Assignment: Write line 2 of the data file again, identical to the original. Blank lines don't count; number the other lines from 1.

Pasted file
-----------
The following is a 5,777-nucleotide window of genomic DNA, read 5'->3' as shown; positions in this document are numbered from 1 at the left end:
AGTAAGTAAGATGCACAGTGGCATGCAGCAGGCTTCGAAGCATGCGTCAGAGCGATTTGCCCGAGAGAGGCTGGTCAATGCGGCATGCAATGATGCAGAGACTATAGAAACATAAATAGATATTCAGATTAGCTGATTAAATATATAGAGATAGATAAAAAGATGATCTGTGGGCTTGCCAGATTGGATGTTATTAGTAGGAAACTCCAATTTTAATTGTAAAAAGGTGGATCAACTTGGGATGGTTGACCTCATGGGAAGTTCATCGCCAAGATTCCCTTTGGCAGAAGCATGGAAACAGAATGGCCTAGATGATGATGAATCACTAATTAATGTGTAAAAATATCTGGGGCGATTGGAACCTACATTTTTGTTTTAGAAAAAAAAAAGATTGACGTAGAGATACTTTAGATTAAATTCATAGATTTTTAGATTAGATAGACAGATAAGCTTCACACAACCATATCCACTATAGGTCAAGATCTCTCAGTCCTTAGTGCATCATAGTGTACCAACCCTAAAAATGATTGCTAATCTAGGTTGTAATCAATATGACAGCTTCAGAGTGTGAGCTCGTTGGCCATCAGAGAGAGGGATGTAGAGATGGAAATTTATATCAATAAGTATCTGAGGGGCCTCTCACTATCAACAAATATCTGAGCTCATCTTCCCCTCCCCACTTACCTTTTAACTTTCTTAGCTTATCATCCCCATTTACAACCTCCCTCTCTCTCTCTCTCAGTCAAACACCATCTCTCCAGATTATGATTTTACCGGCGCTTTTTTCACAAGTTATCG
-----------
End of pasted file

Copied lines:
AGTAAGTAAGATGCACAGTGGCATGCAGCAGGCTTCGAAGCATGCGTCAGAGCGATTTGCCCGAGAGAGGCTGGTCAATGCGGCATGCAATGATGCAGAGACTATAGAAACATAAATAGATATTCAGATTAGCTGATTAAATATATAGAGATAGATAAAAAGATGATCTGTGGGCTTGCCAGATTGGATGTTATTAGTAGGAAACTCCAATTTTAATTGTAAAAAGGTGGATCAACTTGGGATGGTTGACCTCATGGGAAGTTCATCGCCAAGATTCCCTTTGGCAGAAGCATGGAAACAGAATGGCCTAGATGATGATGAATCACTAATTAATGTGTAAAAATATCTGGGGCGATTGGAACCTACATTTTTGTTTTAGAAAAAAAAAAGATTGACGTAGAGATACTTTAGATTAAATTCATAGATTTTTAGATTAGATAGACAGATAAGCTTCACACAACCATATCCACTATAGGTCAAGATCTCTCAGTCCTTAGTGCATCATAGTGTACCAACCCTAAAAATGATTGCTAATCTAGGTTGTAATCAATATGACAGCTTCAGAGTGTGAGCTCGTTGGCCATCAGAGAGAGGGATGTAGAGATGGAAATTTATATCAATAAGTATCTGAGGGGCCTCTCACTATCAACAAATATCTGAGCTCATCTTCCCCTCCCCACTTACCTTTTAACTTTCTTAGCTTATCATCCCCATTTACAACCTCCCTCTCTCTCTCTCTCAGTCAAACACCATCTCTCCAGATTATGATTTTACCGGCGCTTTTTTCACAAGTTATCG